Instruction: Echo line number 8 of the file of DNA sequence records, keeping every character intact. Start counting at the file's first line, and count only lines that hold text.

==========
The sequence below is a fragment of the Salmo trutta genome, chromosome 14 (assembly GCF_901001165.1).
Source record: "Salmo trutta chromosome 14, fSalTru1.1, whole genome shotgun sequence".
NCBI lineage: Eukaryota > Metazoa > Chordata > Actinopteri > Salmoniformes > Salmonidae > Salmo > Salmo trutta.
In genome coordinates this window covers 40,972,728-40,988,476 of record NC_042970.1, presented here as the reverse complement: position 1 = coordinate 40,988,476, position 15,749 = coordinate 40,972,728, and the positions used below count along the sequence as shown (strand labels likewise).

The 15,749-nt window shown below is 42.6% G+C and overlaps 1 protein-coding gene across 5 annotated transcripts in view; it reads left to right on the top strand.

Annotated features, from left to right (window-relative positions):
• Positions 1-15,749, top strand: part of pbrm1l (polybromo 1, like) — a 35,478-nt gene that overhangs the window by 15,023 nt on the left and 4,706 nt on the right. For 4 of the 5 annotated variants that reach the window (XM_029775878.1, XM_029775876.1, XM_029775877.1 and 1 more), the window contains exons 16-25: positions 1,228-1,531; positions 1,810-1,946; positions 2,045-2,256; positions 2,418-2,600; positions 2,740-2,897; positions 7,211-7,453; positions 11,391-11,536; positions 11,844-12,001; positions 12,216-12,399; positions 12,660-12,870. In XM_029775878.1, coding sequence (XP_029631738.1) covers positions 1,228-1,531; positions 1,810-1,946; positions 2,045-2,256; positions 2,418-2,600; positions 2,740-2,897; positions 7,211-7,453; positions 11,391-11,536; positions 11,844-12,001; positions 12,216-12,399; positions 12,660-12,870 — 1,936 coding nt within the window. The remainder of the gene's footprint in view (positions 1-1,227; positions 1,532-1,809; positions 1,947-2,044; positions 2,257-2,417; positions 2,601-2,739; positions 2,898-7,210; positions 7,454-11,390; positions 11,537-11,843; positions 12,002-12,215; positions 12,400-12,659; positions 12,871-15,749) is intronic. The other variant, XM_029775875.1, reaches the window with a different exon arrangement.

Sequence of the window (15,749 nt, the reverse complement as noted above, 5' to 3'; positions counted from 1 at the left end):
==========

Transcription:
Sequence of the window (15,749 nt, the reverse complement as noted above, 5' to 3'; positions counted from 1 at the left end):